Please see the releases page for more details.

Our Mission to Point to Jesus | One-Minute Homily

Latest from the Jesuit Post - Sun, 01/17/2021 - 02:00

John the Baptist shows us true humility by pointing his followers to Jesus. Hunter D’Armond, SJ, reflects on this humility and our own mission to bring others to Jesus and get out of the way. Based on the readings for Sunday, January 17, 2021.

Hear me out, if John the Baptist played baseball, I’m sure he’d be a catcher. 

Hi, I’m Hunter D’Armond and this is my one-minute reflection.

I have a great respect for catchers in baseball. They have to block balls thrown in the dirt, call the right pitches, and on top of all that they spend hours crouched down in uncomfortable positions. The Latin root of “humility” is “humilitas,” meaning “close to the ground,” and by that definition, catchers are baseball’s embodiment of humility. 

In today’s gospel John the Baptist exemplifies profound humility as he points his own disciples towards Jesus and says, “Behold, the Lamb of God,” and then they go and follow Jesus. That’s the last we hear of John the Baptist in this passage! 

John’s mission then is ours today: to point and lead those in our lives towards Jesus with the grace of humility. And just as the catcher calls the pitch and leaves the pitcher to deliver, so too is our mission to lead others to Christ and leave the rest up to him.

Categories: Things Jesuit

God in the Ordinary Bingo

Ignatian Spirituality - Fri, 01/15/2021 - 05:30

Where have you experienced God in the ordinary moments of life? William A. Barry, SJ, explored that question in his book, Experiencing God in the Ordinary. To encourage people to think about finding God in all things, some less-than-obvious, Loyola Press created a God in the Ordinary Bingo game inspired by Barry’s book. Download the […]

IgnatianSpirituality.com ® is a service of Loyola Press, a Jesuit ministry.

Go on a personal at-home prayer retreat with An Invitation to Love by William A. Barry, SJ.

Click through to read the full article God in the Ordinary Bingo, which appeared first on Ignatian Spirituality.

Categories: Things Jesuit

What Does Reconciliation Look Like After the Insurrection at the U.S. Capitol?

Latest from the Jesuit Post - Fri, 01/15/2021 - 01:00

January of 2008 and January of 2021 found me focused on the same building, but at profoundly different points in my life and for profoundly different reasons.

In January of 2008, I had just acquired my Congressional ID badge. As a freshman at Georgetown University, I was, like so many of my classmates, an ambitious and aspiring politico. My grand career plans seemed well on their way to realization, as I had secured an internship with the Congresswoman from my home state of South Dakota. (Yes, South Dakota only has one congressional district. Back off, Californians and New Yorkers.) Over two semesters of interning in Congress, I would answer the phone, read and respond to constituent correspondence, attend and take notes at committee meetings, and carry the occasional box of copy paper up to our third-floor office from the basement supply room. The part of the job I most enjoyed was giving tours to visiting South Dakotans, showing them all around the Capitol, through the Rotunda, Statuary Hall, and the old Supreme Court chamber, always ending in the gallery of the U.S. House of Representatives, occasionally staying to watch a floor debate.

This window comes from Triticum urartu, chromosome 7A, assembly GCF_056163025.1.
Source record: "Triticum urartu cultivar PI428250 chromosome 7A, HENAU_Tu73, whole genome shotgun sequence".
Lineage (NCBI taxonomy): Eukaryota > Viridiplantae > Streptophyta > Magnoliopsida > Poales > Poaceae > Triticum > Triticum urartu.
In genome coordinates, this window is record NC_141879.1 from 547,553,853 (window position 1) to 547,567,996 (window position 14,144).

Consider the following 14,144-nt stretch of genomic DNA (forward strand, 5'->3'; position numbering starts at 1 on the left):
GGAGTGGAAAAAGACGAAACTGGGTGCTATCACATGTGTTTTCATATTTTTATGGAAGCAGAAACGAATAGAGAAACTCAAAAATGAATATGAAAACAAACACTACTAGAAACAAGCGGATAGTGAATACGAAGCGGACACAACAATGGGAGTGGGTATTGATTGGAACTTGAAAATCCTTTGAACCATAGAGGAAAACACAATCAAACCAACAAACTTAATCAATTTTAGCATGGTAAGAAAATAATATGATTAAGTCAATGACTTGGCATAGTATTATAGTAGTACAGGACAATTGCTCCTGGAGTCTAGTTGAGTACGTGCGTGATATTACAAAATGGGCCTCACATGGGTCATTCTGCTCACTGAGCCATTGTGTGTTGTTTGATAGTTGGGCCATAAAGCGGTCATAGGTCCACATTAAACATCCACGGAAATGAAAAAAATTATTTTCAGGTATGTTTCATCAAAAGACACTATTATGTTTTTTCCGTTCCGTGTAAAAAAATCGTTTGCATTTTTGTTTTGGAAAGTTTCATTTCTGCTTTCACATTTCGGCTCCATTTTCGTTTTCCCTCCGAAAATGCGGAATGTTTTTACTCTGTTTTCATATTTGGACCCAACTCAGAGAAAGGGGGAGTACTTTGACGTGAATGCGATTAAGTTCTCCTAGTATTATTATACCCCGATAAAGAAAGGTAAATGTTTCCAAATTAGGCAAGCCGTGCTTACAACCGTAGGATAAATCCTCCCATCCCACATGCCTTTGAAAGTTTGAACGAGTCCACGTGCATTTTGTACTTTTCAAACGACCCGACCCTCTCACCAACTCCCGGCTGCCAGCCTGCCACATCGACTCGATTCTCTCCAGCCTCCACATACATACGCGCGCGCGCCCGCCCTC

Thirteen years later I have (largely) abandoned my political aspirations, joined the Jesuits, professed perpetual vows of poverty, chastity, and obedience, studied philosophy and theology, taught high school, been ordained a deacon, and done a million other things I never would have predicted in January of 2008. I still love politics, believe public service, properly understood, to be a noble calling, think of DC as my adopted hometown, and have many friends who work in politics, including in Congress.

And so it was with horror, sadness, rage, disbelief, and fear that I watched the events of January 6th, 2021 play out. Armed hordes of domestic terrorists overwhelmed (or, in a few shocking cases, were let in by) the Capitol Police, broke through the doors and windows of our seat of government, and shouted violent threats and messages of hate through the halls that I had only ever known to be reverently quiet. These rooms, home to landmark moments in our nation’s history and to my own treasured memories, were occupied by seditious goons and conspiracy theorists, egged on by unscrupulous and self-centered “leaders.” Where once I described a historic painting to a sight-impaired visitor, a man now carried the Confederate battle flag. Where once I sat and listened to a debate about health care policy, people now hid behind those same seats, fearful of being shot. I reeled in the face of such horrific contrasts: how could this be happening in this country, in this building?